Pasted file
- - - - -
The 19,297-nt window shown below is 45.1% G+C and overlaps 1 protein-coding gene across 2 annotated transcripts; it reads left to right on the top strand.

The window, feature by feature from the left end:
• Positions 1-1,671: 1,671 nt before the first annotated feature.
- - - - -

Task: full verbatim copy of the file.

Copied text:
The 19,297-nt window shown below is 45.1% G+C and overlaps 1 protein-coding gene across 2 annotated transcripts; it reads left to right on the top strand.

The window, feature by feature from the left end:
• Positions 1-1,671: 1,671 nt before the first annotated feature.